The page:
Not all these story lines are created equal. In fact, I want most of the focus to be on Dead Suits and the Colony. So. I look at how I can divide up those fifty scenes. `If you split it up by three-ish, you get three storylines with 16 scenes with two extra scenes. I drop those on Apotheosis, because that’s kind of climax stuff. Because Sad Affairs and Teddy Bears are minor plot, they split up one portion of 16 into eight scene each. The end result is this. 

  • Dead Suits - 16 scenes.
  • Rebuilding - 16 scenes. 
  • Sad Affair - 8 scenes. 
  • Teddy Bear - 8 scenes. 
  • Apotheosis - 2 scenes. 

Next, break out your index cards or whatever. Count out fifty of them. Color code them. See below. 

Okay. Here’s my cards. I used a hole punch and a have a ring ready. Study cards work really well for this too, depending on how much info you want to store on your cards. I’ll match the colors here to my journal because, hey, why not? 

Start writing ideas on cards. This could be an idea for a full scene, or just a cool event that would be awesome. You have to know exactly what any of these cool ideas mean. You’ll flesh that out later. Don’t worry about writing in order. No need for that.

For example. For the Teddy Bear story line, I wrote down ‘First Sight of an ancient gift.’ I…. don’t actually know what that’s meant to be. It sounds cool. It’ll involved giant robots and kids. And it sounds cool. Once I start organising all these scene and story moments, I can decided what it actually means. 

Next, as I finish up my fifty scene shards, I lay them out. This helps me to visualise the story as it grows, and fill in gaps. Plus it’s cool to see it all storyboarded out like this. 

After that? Mix ‘em in to a rough order. Grab them story lines up and weave them together. In my case, I’m putting the cards on a ring because that kind of stationary is easy to get here in Japan. I’ll put these down in order into my journal eventually. But for now, having them visual and flexible feels good. I’ll shuffle these around, add a few scenes or trash a few. I’m not married to this outline. More like we’re just seriously dating. 

This is a final thing you DON’T need to do, I’m just doing it because I can. Hole punch in the cover, reinforce it with tape, and my journal’s got a cute piercing! 

I can’t have facial piercings anymore, but I can have journal piercings instead! Yay! 

10

THE NAME PROJECT

For children, their name is synonymous with identity and holds great emotional and psychological meaning. Being remembered by name is universally appreciated, and associated with respect. Knowing and remembering someone’s name is a key factor in building a relationship.  
Names are important, and for many children are the first word they learn to recognize by sight.
Using activities that use children’s own names provide a natural, easy approach to helping children to increase their phonemic awareness, introducing letter-sound correspondence and fostering letter and word recognition. Each child choose their own way and materials to represent their name. This project was done with 4-year-olds and kindergarteners.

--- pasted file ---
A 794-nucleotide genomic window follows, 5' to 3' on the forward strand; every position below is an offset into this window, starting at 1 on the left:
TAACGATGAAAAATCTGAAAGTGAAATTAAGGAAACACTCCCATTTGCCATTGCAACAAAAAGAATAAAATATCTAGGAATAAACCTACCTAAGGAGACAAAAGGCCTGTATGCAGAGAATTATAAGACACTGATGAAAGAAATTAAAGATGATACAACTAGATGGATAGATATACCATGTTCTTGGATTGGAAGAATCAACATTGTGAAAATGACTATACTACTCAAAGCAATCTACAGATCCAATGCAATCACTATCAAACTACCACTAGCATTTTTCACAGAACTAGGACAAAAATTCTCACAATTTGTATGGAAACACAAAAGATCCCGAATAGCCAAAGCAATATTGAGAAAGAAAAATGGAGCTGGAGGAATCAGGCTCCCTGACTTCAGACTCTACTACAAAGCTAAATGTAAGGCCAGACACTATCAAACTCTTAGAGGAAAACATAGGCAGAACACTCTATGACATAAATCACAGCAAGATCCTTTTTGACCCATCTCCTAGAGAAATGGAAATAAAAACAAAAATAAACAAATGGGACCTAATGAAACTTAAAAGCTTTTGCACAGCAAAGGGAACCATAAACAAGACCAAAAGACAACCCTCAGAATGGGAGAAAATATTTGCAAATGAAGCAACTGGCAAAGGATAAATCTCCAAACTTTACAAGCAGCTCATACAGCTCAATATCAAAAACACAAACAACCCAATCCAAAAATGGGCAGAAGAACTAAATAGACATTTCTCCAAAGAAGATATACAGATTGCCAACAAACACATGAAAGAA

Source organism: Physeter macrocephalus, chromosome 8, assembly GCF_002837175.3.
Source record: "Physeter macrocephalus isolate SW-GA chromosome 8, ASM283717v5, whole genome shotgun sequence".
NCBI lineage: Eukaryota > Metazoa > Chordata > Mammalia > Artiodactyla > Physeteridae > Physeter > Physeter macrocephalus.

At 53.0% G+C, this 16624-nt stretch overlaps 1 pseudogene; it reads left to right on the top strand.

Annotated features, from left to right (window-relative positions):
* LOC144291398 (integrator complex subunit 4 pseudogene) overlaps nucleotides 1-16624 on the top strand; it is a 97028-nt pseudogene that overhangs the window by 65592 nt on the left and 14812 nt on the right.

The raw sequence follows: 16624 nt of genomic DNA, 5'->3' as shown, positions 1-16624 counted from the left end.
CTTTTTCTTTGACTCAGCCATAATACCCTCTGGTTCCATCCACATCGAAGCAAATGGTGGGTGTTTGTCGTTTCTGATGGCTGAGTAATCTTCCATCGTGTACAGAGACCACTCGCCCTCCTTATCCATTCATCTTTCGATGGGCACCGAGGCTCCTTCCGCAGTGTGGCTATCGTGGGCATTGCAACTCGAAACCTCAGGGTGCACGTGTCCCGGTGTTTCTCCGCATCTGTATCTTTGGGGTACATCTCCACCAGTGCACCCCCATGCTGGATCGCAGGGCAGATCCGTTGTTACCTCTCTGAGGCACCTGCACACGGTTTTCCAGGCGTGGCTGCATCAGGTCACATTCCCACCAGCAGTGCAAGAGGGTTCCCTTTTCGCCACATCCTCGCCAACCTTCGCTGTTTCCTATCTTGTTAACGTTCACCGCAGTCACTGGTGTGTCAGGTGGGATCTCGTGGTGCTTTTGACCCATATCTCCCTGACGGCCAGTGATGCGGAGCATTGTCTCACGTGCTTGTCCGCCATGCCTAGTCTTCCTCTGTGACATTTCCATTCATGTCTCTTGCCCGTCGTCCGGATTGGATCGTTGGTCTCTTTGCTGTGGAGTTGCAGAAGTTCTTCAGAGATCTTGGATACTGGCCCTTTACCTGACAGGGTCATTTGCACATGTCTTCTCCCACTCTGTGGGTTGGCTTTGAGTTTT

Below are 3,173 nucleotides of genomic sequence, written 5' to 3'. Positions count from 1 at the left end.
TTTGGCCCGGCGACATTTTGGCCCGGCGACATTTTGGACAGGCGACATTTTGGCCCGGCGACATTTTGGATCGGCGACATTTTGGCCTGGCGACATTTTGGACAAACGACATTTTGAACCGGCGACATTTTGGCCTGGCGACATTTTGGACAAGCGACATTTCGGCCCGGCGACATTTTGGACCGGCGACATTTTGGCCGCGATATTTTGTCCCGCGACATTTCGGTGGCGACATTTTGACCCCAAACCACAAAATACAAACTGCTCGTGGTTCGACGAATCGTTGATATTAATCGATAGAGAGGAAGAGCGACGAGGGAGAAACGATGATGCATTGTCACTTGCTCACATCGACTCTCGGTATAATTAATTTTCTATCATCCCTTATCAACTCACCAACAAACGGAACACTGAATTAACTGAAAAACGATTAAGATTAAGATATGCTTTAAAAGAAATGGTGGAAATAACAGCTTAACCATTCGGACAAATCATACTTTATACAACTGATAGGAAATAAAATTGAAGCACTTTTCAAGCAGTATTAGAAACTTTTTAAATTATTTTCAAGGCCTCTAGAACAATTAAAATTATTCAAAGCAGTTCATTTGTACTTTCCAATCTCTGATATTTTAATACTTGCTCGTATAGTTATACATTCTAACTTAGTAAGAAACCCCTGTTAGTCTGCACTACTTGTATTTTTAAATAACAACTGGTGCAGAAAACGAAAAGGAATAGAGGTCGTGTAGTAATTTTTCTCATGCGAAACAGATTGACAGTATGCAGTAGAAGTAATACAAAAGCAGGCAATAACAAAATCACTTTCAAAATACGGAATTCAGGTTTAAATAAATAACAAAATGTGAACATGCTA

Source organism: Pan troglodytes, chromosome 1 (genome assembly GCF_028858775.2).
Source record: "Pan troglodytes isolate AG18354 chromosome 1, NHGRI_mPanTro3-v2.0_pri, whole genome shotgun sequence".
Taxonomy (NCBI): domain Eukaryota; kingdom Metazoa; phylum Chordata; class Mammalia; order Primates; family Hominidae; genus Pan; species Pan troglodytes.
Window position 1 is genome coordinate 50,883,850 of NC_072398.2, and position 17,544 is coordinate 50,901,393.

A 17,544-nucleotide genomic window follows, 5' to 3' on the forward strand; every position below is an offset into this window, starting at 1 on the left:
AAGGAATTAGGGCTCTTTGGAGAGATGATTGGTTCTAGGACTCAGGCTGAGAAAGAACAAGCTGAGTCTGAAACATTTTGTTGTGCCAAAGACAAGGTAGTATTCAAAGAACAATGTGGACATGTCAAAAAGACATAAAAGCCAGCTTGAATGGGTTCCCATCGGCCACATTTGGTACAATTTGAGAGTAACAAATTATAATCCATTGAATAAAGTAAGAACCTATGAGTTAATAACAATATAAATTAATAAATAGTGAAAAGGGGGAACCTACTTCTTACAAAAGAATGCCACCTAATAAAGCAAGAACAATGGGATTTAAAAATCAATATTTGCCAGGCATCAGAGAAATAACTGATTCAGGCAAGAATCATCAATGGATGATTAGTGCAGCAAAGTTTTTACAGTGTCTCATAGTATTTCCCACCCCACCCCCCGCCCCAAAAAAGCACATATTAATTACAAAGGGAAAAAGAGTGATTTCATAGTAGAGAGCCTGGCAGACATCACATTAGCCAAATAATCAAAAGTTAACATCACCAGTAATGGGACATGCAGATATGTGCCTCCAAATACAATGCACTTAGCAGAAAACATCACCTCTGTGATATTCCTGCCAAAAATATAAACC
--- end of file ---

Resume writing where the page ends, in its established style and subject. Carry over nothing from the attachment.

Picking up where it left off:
Creative Ways to Plot

It’s a difficult task to plot out your novel before you begin working on it. Many writers like to jump right into their stories and don’t want to waste time planning it out—which isn’t necessarily a bad thing. However, discovering your own way to plot your novel might be a valuable writing tool. Here are a few creative ways to plan out your novel:

Fill in the Blanks: Know the 3 scenes that will help you organize your novel. Know the opening scene of your novel, plan out a scene that will happen smack-dab in the middle of your novel, and know how your novel is going to end. This will help you “fill in the blanks” or flesh out what happens in between. With this style of plotting, you don’t need to know everything that’s going to happen. You can plan as you go along, but at least you know where your story is going. This works for people who don’t want to spend a lot of time figuring out the details beforehand.

Build Your Characters: This is an interesting way to plot that focuses solely on character development. When you’re doing your prewriting, figure out how you want your characters to change or grow over the course of your novel—and then let the plot grow from that. I think this gives writers a lot of freedom and the direction your story goes in might surprise you. The story grows from your characters and they’re really in charge. Your story grows organically and your writing might feel less forced.

Chapter-By-Chapter Synopsis: Write a short one-sentence synopsis of each chapter. Explain what’s going to happen like you’re pitching it to a friend. This will give you direction, but you’ll also be able to avoid over-planning. Actually, planning out each chapter takes a good amount of work and you should have a clear direction on where your novel is going.

You can plot or prewrite your novel any way you want, so don’t feel like you need to plan out every moment. Do what works for you!

-Kris Noel 

The Writing Process: Prewriting

The prewriting stage of the writing process is an idea stage.  Before you write, gather ideas and make choices about three things: your topic, your purpose, and your audience.  Together, these three things make up your prewriting stage.